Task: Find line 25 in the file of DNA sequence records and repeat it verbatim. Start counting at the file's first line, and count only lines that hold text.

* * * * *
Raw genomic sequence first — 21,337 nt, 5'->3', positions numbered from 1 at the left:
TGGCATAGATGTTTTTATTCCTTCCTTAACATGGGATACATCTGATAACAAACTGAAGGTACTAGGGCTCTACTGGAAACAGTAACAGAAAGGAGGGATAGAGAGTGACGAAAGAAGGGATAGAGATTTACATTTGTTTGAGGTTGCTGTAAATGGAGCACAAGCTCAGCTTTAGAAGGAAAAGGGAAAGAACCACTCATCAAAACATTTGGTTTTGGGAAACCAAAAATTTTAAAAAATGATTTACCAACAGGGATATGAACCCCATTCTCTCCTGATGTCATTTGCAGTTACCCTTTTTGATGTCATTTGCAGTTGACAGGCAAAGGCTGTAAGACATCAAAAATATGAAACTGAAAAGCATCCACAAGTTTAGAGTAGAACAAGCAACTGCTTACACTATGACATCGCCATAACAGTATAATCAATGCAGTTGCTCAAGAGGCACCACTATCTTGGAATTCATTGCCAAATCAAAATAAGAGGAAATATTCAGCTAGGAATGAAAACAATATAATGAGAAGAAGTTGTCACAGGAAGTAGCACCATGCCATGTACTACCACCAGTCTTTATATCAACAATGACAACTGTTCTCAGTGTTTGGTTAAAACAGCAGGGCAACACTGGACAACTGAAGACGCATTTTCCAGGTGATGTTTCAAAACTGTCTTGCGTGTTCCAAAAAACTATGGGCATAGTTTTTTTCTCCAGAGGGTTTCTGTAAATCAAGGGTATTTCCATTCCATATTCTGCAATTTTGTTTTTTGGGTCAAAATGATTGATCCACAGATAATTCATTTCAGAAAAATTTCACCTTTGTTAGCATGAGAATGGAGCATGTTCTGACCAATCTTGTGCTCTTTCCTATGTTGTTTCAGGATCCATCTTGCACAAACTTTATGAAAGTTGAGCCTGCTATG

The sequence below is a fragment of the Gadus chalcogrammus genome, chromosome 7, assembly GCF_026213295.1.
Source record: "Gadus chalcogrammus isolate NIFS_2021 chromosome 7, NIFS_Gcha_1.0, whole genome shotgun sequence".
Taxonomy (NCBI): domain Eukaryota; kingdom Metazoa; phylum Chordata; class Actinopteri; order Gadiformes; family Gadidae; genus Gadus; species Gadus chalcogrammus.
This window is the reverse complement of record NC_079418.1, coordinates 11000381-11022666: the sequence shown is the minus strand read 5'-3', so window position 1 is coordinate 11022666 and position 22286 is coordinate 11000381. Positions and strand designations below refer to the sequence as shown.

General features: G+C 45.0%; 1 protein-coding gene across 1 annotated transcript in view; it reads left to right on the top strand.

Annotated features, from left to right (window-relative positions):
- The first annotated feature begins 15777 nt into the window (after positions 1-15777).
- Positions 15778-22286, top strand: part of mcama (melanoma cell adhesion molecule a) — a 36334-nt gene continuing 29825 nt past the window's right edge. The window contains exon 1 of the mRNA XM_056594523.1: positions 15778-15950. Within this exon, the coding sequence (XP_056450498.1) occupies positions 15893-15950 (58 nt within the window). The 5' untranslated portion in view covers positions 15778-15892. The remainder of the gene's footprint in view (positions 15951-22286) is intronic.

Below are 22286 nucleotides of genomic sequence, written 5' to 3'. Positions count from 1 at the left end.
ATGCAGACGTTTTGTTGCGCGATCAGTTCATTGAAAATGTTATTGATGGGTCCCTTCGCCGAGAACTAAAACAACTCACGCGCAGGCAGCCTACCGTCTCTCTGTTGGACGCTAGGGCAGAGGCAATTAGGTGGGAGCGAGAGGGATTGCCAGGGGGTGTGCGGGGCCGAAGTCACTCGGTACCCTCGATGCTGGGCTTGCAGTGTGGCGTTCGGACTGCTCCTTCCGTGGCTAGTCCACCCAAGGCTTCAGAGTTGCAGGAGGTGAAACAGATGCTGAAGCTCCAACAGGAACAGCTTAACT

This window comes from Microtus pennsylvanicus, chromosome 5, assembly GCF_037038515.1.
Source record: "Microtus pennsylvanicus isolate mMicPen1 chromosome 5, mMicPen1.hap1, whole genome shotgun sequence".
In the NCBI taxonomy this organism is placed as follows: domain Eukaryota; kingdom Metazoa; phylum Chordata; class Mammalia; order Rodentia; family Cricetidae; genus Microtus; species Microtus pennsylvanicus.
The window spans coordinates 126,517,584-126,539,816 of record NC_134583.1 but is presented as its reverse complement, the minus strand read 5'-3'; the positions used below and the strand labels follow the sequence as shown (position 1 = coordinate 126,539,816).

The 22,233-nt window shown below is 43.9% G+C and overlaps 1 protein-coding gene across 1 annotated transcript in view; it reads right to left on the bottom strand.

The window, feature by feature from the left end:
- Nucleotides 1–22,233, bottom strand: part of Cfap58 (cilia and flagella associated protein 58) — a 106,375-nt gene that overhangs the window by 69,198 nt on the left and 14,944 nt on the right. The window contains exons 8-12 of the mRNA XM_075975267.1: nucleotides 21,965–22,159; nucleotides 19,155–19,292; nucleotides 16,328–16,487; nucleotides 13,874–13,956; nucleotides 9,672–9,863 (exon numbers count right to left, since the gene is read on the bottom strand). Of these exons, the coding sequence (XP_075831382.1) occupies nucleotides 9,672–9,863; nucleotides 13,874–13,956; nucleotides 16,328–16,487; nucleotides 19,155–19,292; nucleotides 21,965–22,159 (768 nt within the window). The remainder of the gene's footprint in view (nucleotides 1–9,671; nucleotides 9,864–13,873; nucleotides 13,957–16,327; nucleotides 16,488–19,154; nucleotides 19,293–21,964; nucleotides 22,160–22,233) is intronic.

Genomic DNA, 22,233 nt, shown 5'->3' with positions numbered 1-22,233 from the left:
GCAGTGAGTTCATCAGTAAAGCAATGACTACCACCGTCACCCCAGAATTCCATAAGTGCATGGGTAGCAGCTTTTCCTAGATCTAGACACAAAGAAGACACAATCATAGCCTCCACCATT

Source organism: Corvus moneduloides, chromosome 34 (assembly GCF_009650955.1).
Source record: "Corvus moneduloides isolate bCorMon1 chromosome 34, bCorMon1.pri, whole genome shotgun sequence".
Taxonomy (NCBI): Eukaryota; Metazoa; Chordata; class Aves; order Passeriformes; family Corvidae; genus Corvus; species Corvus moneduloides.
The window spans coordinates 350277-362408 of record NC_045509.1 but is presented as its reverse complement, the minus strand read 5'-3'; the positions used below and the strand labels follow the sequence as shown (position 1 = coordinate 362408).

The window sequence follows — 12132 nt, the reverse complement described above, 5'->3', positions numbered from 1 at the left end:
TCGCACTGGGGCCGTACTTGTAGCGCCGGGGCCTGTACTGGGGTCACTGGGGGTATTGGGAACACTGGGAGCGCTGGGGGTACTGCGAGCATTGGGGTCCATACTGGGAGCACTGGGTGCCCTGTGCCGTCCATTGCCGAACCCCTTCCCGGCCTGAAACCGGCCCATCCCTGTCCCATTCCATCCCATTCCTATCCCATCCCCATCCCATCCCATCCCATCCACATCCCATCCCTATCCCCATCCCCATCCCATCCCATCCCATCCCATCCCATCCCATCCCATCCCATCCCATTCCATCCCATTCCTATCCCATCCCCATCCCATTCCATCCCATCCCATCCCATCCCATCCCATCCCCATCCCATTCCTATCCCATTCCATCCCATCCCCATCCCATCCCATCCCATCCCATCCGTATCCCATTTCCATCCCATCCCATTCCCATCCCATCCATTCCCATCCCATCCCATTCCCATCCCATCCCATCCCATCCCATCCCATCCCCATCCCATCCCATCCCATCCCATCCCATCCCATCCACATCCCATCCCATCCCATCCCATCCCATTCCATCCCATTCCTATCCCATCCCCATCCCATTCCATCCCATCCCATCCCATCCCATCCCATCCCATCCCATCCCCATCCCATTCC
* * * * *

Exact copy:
The window spans coordinates 350277-362408 of record NC_045509.1 but is presented as its reverse complement, the minus strand read 5'-3'; the positions used below and the strand labels follow the sequence as shown (position 1 = coordinate 362408).